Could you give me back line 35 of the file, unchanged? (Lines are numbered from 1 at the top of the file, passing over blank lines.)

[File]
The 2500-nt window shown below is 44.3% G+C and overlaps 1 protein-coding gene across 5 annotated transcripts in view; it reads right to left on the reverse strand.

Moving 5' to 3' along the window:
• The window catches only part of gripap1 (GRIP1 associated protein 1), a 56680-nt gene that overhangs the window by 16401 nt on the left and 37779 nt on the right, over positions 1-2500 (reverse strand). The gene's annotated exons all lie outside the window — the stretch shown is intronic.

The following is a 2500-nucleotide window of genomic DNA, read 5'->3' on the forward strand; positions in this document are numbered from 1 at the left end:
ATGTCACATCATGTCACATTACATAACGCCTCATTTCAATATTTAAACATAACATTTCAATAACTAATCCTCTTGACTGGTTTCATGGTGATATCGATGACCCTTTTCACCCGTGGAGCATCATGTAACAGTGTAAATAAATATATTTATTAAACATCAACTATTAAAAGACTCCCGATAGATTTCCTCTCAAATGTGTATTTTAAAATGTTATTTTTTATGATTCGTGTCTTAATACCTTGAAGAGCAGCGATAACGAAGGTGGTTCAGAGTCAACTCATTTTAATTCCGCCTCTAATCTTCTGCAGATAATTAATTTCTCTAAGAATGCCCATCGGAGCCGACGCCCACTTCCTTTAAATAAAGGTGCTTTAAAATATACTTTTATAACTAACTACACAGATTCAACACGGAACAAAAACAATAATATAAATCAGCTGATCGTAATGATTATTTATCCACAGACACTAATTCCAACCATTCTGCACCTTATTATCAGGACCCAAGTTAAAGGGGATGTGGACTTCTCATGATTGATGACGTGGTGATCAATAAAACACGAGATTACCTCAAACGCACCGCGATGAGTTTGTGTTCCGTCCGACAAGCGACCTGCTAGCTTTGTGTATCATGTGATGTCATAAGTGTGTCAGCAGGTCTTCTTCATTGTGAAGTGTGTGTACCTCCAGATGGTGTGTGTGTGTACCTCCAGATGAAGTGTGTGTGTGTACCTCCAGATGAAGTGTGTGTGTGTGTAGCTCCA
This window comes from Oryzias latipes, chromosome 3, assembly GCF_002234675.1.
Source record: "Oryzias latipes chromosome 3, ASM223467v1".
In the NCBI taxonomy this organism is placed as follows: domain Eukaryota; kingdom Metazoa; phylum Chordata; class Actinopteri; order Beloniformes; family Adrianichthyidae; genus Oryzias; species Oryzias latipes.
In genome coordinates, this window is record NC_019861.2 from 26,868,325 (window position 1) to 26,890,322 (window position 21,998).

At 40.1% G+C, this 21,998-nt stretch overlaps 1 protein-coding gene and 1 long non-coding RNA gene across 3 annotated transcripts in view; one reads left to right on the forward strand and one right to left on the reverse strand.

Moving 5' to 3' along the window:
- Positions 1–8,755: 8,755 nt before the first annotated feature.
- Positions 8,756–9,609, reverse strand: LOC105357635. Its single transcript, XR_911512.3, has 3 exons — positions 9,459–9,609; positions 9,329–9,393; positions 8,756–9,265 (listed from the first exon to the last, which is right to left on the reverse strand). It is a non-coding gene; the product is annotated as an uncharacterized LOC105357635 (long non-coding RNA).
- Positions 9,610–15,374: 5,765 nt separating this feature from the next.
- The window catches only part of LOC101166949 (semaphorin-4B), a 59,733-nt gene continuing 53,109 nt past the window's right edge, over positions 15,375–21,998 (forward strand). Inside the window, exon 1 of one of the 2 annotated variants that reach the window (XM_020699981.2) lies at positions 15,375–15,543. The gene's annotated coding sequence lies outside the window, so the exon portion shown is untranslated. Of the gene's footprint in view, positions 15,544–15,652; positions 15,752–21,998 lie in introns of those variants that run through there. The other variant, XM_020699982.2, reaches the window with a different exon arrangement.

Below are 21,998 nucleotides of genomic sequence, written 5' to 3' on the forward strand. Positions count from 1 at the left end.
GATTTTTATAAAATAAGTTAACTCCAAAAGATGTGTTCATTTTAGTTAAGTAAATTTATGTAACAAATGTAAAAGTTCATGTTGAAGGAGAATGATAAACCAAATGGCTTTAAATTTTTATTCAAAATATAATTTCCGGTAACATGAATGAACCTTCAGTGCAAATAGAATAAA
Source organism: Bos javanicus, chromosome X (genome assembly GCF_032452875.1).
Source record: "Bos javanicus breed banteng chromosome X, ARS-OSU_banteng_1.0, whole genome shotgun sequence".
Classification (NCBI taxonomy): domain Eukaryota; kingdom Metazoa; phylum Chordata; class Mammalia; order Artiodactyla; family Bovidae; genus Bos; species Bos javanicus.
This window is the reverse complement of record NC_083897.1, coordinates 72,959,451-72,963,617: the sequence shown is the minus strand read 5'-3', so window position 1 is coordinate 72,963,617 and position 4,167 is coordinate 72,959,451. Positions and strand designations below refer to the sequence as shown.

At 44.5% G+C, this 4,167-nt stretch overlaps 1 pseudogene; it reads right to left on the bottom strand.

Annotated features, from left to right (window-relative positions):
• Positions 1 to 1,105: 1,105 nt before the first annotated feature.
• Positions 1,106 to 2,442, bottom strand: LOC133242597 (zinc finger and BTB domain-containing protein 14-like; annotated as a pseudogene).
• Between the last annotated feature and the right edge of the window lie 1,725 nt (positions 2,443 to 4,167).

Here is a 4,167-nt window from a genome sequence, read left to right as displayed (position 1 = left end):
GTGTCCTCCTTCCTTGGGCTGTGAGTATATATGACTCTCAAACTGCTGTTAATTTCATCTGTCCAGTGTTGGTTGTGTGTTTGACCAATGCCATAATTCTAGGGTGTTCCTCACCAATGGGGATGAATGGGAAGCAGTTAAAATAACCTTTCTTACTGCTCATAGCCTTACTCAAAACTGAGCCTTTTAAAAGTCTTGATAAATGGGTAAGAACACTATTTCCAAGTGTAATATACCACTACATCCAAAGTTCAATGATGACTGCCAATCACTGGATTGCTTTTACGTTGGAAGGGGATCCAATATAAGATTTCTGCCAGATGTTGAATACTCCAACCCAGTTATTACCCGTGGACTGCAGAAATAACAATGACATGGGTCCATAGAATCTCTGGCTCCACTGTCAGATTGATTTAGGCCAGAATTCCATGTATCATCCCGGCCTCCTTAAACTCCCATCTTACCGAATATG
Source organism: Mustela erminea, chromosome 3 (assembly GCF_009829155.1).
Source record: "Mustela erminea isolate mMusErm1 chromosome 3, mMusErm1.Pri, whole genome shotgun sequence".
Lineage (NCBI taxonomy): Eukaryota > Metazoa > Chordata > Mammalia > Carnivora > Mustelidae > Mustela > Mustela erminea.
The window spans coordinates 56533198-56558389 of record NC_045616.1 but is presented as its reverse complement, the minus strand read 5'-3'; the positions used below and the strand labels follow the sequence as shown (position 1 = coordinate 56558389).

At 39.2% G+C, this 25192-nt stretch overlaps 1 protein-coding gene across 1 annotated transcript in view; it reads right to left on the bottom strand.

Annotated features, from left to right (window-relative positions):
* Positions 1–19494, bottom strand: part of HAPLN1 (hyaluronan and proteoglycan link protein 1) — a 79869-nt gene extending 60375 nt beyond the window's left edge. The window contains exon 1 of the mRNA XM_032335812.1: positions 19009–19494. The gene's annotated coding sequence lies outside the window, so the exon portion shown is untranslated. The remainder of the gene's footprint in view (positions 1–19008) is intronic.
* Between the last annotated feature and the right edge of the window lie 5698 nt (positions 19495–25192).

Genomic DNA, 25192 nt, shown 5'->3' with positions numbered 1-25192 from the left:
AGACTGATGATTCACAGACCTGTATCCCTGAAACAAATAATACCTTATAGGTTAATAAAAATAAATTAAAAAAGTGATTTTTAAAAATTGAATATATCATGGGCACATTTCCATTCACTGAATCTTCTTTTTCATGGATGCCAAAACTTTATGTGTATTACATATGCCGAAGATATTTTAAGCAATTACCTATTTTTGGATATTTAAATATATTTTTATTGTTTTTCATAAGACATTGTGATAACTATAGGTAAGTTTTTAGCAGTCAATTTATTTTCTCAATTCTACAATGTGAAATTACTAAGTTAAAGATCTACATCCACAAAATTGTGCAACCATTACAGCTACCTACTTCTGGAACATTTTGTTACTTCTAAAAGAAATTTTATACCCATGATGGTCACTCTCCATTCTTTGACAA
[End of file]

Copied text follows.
* Positions 1–19494, bottom strand: part of HAPLN1 (hyaluronan and proteoglycan link protein 1) — a 79869-nt gene extending 60375 nt beyond the window's left edge. The window contains exon 1 of the mRNA XM_032335812.1: positions 19009–19494. The gene's annotated coding sequence lies outside the window, so the exon portion shown is untranslated. The remainder of the gene's footprint in view (positions 1–19008) is intronic.